Glistening electric piano motifs and burbling beats
Electronic music is a truly international language these days, but the upshot is it can sometimes feel a little rootless. When producers across the world fromTorontotoTokyoare using the same plug-ins and drawing from the same pool of influences, there’s always a danger of homogeneity.
Not for Zach Saginaw, though. As the title of his latest mini-LP makes clear, his music is very much a direct expression of who he is and where he comes from. His Shigeto pseudonym is a tribute to his Japanese grandfather, and Lineage‘s cover shows a sepia-toned photograph of a boy pushing a bicycle across the courtyard of a dojo, emphasising his heritage. Meanwhile, the richly evocative music on tracks such as “Ann Arbor Part 3 & 4″ and “Huron River Drive” betray a nostalgic longing for theMichigan scenery of his childhood.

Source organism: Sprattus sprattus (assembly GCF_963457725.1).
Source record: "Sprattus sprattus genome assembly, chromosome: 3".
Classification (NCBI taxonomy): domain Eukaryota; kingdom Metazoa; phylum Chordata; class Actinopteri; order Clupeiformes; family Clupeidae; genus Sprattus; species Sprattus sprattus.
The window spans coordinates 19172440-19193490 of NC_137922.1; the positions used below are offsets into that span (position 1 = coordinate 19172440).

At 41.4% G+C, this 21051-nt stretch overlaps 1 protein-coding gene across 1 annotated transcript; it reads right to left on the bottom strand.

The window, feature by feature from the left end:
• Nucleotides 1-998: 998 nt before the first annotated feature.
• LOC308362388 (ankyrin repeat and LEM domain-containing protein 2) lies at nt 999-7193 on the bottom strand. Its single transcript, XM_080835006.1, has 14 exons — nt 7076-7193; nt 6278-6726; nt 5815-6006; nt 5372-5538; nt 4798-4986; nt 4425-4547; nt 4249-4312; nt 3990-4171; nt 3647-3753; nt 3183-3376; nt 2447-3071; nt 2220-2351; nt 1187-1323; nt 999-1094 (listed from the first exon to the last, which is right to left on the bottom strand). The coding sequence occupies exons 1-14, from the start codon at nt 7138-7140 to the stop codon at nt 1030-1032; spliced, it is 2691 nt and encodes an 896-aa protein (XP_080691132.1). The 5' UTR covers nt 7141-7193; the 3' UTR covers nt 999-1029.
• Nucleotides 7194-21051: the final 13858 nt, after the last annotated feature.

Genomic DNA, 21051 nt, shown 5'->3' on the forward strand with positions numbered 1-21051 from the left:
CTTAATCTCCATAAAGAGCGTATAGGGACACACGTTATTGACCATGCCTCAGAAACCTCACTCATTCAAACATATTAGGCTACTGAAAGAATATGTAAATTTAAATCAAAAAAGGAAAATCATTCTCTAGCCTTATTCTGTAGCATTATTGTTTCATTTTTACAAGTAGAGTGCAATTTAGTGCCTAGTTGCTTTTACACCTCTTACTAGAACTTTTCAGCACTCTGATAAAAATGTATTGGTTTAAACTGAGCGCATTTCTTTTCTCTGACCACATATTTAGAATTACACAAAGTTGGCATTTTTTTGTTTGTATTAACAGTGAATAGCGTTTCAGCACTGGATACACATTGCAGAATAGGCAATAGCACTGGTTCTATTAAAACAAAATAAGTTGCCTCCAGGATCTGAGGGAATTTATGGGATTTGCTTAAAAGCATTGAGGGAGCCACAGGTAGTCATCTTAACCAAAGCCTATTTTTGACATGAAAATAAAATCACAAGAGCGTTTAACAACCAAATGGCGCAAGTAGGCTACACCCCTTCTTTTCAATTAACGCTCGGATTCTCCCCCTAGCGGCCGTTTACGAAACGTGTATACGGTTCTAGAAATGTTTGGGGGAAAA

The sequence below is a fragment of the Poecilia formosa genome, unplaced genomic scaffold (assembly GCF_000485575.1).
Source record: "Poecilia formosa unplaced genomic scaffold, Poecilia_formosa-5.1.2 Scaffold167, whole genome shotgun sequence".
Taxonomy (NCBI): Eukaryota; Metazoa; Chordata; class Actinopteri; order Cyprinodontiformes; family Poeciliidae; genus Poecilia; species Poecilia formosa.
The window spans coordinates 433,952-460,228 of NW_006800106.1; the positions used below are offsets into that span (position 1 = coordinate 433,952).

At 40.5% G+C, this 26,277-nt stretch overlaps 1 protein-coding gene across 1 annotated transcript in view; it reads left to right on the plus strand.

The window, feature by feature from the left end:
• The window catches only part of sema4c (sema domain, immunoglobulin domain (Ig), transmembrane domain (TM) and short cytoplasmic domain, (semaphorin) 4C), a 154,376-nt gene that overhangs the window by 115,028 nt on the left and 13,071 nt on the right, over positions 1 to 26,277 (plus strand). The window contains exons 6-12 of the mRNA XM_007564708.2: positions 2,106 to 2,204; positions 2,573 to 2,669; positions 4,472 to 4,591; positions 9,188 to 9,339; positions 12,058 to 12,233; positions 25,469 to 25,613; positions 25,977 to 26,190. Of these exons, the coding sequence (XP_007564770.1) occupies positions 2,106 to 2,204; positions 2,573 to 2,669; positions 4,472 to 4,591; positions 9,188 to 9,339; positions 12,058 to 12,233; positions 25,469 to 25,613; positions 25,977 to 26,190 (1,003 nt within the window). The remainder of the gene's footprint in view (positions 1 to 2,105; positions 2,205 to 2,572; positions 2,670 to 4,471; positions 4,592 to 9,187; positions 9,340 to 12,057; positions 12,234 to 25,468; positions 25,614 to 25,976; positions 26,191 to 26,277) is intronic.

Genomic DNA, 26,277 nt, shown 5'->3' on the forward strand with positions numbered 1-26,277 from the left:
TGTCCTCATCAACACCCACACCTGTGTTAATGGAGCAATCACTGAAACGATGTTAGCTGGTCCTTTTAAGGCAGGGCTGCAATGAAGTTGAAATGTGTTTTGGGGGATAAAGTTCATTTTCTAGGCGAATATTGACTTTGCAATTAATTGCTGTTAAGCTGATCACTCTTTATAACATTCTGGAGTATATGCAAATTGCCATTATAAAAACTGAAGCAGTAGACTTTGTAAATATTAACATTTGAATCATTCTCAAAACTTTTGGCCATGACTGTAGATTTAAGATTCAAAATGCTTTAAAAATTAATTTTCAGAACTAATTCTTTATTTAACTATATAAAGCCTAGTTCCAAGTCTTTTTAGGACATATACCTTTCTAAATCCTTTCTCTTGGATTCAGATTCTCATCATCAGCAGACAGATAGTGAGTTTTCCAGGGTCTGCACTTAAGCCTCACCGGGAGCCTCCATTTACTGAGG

Musically, Saginaw seems to have a lot in common with L.A.’s glitch-hop maestro Flying Lotus, in that he combines his considerable jazz chops — he spent six years studying music in college — with a love for the abstract hip-hop patterns of J Dilla, Dabrye and Madlib. Saginaw wears his virtuosity much more easily than Flylo, though, and Lineage is a warm, welcoming listen, characterised by its glistening electric piano motifs and burbling beats. Perhaps more than anyone it recalls the early work of Four Tet, especially when standout track “Field Day” locks into a rickety U.K. garage groove.